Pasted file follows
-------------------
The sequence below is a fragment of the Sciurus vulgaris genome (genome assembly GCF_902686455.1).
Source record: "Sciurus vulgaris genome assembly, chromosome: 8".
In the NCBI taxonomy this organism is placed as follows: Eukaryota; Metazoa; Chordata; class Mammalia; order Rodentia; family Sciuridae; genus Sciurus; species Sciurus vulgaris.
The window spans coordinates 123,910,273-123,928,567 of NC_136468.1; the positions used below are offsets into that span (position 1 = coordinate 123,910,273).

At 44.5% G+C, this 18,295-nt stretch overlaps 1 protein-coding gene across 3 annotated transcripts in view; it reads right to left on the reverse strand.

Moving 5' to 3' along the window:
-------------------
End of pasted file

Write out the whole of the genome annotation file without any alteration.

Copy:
The sequence below is a fragment of the Sciurus vulgaris genome (genome assembly GCF_902686455.1).
Source record: "Sciurus vulgaris genome assembly, chromosome: 8".
In the NCBI taxonomy this organism is placed as follows: Eukaryota; Metazoa; Chordata; class Mammalia; order Rodentia; family Sciuridae; genus Sciurus; species Sciurus vulgaris.
The window spans coordinates 123,910,273-123,928,567 of NC_136468.1; the positions used below are offsets into that span (position 1 = coordinate 123,910,273).

At 44.5% G+C, this 18,295-nt stretch overlaps 1 protein-coding gene across 3 annotated transcripts in view; it reads right to left on the reverse strand.

Moving 5' to 3' along the window: